National, News

Queries on oil revenues dominate economic forum

By Bida Elly David


Government officials came under pressure at Juba Economic Forum, on the second day, as participants demanded explanation on oil revenues amidst a severe economic crisis.

Currently, South Sudan grapples with skyrocketing inflation, as a result of the depreciation of the local currency against the US dollar.

The prevailing economic crisis has caused distress among citizens, prompting both authorities and businesspeople to search for solutions.

A fundamental question arising in the minds of many, is what has happened to the billions of dollars in oil revenue received by the government each month? This question took center stage during the discussions at the Juba economic forum on the second day of the event.

Amer Manyok Deng, a representative of the hotel industry and tourism in South Sudan, questioned the government on salary delays despite the recent 400% increment while billions of dollars are generated from the oil industry.

“We need to know where our oil money is being used; if it is being diverted, there is a need for an explanation because people are hungry, salaries have been increased, but civil servants don’t receive it timely,” she said.

Amer argued that South Sudan’s economy would not have been in Limbo when there was proper utilization of the oil revenues.

She maintained that there is no way the government will deny the availability of oil finances for economic stability if there is no self-interest.

Amer further claimed that there is a secret behind hiring foreign investors in the oil sector other than local companies.

She further said no economic impact has been witnessed in South Sudan from foreign oil investments.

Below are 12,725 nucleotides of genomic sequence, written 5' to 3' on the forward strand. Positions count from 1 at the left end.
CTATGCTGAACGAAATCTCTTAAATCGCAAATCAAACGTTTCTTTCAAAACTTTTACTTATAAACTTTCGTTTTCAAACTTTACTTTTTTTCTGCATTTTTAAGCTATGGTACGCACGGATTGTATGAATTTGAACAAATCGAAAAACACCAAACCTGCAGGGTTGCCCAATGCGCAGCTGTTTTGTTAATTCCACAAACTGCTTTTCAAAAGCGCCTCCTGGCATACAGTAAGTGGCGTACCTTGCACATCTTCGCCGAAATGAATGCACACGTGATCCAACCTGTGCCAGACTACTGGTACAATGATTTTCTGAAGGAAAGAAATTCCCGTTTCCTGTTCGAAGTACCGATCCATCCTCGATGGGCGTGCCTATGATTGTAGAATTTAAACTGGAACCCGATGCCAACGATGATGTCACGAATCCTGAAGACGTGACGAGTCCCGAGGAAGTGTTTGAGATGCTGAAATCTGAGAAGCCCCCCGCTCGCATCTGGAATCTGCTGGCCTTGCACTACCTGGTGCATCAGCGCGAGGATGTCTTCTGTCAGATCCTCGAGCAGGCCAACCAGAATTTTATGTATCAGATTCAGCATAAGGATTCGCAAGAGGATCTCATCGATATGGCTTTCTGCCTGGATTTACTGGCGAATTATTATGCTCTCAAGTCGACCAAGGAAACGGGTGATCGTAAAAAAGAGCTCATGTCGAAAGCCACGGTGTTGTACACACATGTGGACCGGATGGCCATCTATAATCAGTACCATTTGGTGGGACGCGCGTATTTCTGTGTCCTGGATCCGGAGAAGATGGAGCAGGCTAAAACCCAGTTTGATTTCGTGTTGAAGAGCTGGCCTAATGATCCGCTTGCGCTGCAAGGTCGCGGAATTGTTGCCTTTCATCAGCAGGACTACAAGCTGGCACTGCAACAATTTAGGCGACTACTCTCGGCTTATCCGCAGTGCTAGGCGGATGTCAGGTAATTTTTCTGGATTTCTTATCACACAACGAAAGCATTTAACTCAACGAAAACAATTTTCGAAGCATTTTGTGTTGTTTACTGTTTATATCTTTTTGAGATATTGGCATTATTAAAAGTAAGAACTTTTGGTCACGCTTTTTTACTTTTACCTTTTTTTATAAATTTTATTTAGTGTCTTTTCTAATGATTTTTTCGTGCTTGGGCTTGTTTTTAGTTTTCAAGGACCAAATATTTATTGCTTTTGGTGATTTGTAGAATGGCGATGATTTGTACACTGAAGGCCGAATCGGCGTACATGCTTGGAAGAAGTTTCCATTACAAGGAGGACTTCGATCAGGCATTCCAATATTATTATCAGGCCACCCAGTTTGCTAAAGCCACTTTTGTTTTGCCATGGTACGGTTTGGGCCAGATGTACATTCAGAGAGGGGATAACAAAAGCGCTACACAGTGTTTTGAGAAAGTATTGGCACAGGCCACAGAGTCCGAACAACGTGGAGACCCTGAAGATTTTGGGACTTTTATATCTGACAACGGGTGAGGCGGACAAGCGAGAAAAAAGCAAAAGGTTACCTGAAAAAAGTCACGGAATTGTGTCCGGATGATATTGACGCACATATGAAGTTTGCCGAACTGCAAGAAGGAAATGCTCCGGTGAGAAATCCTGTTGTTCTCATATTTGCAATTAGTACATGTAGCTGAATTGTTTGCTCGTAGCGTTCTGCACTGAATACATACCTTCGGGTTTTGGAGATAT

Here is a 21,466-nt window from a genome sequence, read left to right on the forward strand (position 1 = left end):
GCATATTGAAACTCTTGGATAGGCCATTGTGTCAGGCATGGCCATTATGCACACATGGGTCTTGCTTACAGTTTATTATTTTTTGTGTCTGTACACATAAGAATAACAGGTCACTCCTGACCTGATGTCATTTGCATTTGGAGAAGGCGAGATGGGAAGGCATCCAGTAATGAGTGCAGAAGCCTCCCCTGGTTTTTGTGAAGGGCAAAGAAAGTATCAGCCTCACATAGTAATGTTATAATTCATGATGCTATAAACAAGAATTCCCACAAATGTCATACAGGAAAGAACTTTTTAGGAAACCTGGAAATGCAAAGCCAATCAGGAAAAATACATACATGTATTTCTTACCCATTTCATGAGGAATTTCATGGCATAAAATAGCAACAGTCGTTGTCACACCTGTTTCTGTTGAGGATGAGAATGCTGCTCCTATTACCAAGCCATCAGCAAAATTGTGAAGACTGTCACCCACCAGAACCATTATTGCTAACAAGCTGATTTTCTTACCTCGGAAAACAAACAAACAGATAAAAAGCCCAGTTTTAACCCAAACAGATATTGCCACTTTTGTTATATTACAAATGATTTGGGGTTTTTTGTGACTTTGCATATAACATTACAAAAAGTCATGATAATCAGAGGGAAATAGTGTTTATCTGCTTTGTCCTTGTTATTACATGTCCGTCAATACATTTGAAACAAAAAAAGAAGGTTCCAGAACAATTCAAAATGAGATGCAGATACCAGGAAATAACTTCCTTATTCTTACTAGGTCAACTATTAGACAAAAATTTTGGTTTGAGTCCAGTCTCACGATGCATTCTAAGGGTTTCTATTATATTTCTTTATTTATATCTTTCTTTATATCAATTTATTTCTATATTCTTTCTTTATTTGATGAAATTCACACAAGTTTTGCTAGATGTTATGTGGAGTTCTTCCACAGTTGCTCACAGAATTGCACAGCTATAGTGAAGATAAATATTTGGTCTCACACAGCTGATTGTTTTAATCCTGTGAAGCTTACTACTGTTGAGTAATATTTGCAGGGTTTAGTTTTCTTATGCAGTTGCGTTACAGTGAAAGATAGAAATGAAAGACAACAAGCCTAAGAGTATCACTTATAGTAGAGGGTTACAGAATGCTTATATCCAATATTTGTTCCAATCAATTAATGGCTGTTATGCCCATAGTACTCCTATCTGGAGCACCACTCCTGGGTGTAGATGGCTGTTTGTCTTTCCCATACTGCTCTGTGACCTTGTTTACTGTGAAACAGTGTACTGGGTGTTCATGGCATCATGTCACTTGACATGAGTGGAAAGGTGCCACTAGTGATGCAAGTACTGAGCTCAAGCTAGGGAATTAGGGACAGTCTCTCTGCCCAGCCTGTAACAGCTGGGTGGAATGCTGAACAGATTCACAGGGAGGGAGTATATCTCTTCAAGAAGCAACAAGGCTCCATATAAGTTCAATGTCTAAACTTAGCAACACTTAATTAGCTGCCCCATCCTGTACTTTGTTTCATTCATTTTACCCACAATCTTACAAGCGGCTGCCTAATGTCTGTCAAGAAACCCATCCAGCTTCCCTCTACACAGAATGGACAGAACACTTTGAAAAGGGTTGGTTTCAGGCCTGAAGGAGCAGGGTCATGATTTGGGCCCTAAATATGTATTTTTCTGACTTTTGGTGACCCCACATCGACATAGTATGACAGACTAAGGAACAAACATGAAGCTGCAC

“It is very clear that our economy is derailing because South Sudan’s business communities are also not supported to help the country overcome the dilemma,” Amer opined.

She underlined that another reason for the country’s economic failure is the full ownership of the investment sector by foreign investors, casting the blame on the government.

She called on the authorities to prioritize local enterprises for the sake of rebuilding the national economy.

Meanwhile, Aggrey Cyrus Kanyikwa, the Commissioner of Yei River County, stated in his argument that it is not the oil sector alone that will stabilize the economy, despite being the mother of all, saying the non-oil sector does as well.

In his submission, Kanyikwa stated that the South Sudanese economy will be foreign-owned if the country does not maintain its position.

“Our economy will be taken over by foreign countries; it is not difficult to improve our economy if infrastructure is put in place,” he said.

In a rebuttal, Dr. James Wani Igga, the vice president for economic cluster, downplayed the oil revenue management questions directed to the authority.

Dr. Igga claimed that the falling economy is not due to mismanagement of oil revenues and financial resources but to poor sales of the country’s crude oil in the international market and corruption in the non-oil sector.

“From the oil, we spend most of it on salaries, which is not enough; our salaries for civil servants, including the army, are almost $80 million monthly because of the increment,” he partly explained the oil money expenditures.

“What we get from the oil is not enough and does not reach this amount yet. After that little, we must also put something on the roads because, without roads, even the food that we are talking about cannot be brought,” he continued.

The economic cluster vice president, in his presentation, urged people to desist from putting focus on the oil sector, saying much needs to be done in the non-oil sector.

Igga blames corruption at the border as another contributor to the stagnant economy.

“The non-oil revenues are affected by these criminals; it is a long list.” At the checkpoints, we did punish a number of people; we even arrested and dismissed some of them,” he added.

VP Igga further accused traders of playing a role in the on-going economic turmoil, saying they have taken advantage of the salary increment to raise commodity prices.

The vice president urged traders to compromise with consumers through price minimization while the government exerts efforts to mend the economy.

He also called upon investors to show interest in different areas of investment across the country.

Dr. Igga said income generated from the oil sector won’t help rescue the on-going economic recession South Sudan faces.

Meanwhile, John Bosco, a representative of East African investors at the forum, advised the government to boost a joint border stop to enable collaboration among businesses.

He said that with coordination through foreign and domestic traders, issues of inflation will be mitigated.


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